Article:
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Rajapaksa Says he Will Oppose Sri Lanka's New Constitution

Former Sri Lankan strongman Mahinda Rajapaksa has accused President Maithripala Sirisena of trying to appease the minority Tamil community by promising devolution of power, saying he will oppose the "fraudulent" new Constitution.

Press Release

Updated:January 28, 2017, 12:58 PM IST
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Rajapaksa Says he Will Oppose Sri Lanka's New Constitution
(Reuters)
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Colombo: Former Sri Lankan strongman Mahinda Rajapaksa has accused President Maithripala Sirisena of trying to appease the minority Tamil community by promising devolution of power, saying he will oppose the "fraudulent" new Constitution.

"What did they say (the Sirisena government), they said powers of the presidency will be reduced and Parliament would be strengthened," the former president, whose nearly a decade- long rule was ended by Sirisena, said while addressing a public rally on Friday.

"We will oppose this fraudulent new Constitution," Rajapaksa said, adding that the large gathering at his rally was an indication that people did not want a new Constitution.

"The motive of the new Constitution is to appease the Tamil minority in their quest for political independence," he said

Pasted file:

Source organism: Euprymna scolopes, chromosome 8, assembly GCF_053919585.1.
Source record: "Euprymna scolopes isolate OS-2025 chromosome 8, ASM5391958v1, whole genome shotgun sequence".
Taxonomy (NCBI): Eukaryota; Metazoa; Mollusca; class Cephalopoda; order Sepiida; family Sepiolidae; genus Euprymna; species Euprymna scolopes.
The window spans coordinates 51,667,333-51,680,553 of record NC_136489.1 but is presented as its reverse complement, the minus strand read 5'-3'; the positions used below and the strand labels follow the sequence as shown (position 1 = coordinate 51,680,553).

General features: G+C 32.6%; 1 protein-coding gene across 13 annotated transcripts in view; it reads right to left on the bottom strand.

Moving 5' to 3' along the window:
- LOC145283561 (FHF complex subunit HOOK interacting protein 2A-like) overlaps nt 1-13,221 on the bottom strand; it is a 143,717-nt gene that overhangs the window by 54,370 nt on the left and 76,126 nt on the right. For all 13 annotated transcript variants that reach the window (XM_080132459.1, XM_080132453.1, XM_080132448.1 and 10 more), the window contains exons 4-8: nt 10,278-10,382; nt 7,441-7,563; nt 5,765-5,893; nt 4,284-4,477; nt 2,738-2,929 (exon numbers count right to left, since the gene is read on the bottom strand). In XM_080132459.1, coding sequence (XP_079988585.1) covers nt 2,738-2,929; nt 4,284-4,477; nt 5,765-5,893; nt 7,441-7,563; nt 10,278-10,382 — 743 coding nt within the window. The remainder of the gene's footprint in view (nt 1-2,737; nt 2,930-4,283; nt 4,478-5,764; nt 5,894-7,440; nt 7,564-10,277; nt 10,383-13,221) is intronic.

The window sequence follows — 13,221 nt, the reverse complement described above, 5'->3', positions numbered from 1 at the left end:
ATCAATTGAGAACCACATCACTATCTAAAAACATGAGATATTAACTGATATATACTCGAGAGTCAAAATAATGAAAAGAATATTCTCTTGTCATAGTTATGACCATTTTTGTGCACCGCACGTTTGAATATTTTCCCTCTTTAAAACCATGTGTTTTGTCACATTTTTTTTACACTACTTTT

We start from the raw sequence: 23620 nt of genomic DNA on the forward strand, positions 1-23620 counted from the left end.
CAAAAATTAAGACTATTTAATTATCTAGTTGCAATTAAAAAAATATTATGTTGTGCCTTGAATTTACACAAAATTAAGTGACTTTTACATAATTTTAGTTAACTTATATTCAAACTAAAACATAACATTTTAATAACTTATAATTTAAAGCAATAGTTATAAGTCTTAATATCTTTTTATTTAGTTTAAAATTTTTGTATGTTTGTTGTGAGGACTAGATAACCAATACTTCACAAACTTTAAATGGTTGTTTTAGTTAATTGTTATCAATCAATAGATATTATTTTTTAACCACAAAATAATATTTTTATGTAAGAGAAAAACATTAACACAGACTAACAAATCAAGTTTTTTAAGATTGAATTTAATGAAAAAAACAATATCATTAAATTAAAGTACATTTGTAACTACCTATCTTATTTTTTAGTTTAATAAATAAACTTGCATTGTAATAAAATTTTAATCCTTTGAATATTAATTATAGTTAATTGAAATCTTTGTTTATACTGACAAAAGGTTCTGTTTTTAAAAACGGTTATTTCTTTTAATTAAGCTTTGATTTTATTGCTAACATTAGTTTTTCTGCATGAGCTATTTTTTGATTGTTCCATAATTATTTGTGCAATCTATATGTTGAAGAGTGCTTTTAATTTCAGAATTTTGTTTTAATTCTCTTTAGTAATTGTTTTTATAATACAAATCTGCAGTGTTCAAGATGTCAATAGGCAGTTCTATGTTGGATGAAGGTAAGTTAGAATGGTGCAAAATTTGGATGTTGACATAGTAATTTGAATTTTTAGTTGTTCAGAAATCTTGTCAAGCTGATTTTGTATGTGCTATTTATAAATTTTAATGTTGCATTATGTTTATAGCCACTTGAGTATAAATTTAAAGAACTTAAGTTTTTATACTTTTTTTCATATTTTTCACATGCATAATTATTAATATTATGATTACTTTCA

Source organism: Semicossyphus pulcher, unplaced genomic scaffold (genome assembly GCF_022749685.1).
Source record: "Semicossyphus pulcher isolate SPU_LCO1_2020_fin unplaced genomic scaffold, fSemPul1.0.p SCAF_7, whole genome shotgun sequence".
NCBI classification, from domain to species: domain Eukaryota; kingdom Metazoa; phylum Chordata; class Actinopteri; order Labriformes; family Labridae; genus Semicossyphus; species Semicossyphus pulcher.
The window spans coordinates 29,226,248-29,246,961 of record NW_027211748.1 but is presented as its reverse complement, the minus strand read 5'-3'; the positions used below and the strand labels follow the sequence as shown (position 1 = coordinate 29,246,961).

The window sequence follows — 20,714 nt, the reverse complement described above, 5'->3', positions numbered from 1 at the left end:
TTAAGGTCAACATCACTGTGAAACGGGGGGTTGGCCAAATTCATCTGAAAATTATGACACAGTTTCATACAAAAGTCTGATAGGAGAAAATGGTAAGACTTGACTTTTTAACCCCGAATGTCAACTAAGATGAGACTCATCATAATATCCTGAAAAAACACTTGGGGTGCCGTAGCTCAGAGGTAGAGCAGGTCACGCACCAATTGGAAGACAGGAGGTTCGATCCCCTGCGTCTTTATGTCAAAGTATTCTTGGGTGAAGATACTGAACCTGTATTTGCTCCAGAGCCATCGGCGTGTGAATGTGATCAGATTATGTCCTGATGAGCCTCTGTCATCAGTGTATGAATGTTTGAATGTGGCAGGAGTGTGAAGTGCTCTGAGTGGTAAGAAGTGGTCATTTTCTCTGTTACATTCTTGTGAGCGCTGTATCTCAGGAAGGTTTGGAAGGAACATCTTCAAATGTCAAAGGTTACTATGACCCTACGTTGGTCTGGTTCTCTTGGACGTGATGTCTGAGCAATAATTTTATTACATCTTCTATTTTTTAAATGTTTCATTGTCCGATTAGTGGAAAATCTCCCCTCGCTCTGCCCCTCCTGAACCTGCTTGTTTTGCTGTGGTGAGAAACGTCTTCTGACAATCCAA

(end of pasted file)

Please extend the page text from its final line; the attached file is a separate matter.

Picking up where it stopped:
Referring to the military defeat of LTTE in 2009, Rajapaksa said, "We have to safeguard our victory".

He said the Sirisena government through the new Constitution would betray his victory over Tamil separatism.

The government aims to replace the existing 1978 Constitution with a new one while accommodating Tamil demand for devolution of power to their regions.

Reports from six sub-committees comprising members from all political parties are to be referred to the main steering committee. No draft of the new Constitution was agreed.

According to analysts, Rajapaksa's joint opposition, in their greater political plan to upset the current unity government, appears to whip up the Sinhala majority sentiments against the new Constitution.

Earlier this month, Tamil party Tamil National Alliance said it will not be a part of the ongoing Constitution-making process and will quit if the government abandons the idea of finding a political solution to the Tamil issue and more devolution is not considered.

The new Constitution will replace the current executive president-headed Constitution adopted in 1978.

The government expects the new Constitution to address the demand of Tamil minorities for political recognition.

With the defeat of the Tamil Tigers in 2009, the Tamil groups have opted for maximum devolution as opposed to LTTE's goal of a separate Tamil homeland.

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| Edited by: Ananya Chakraborty
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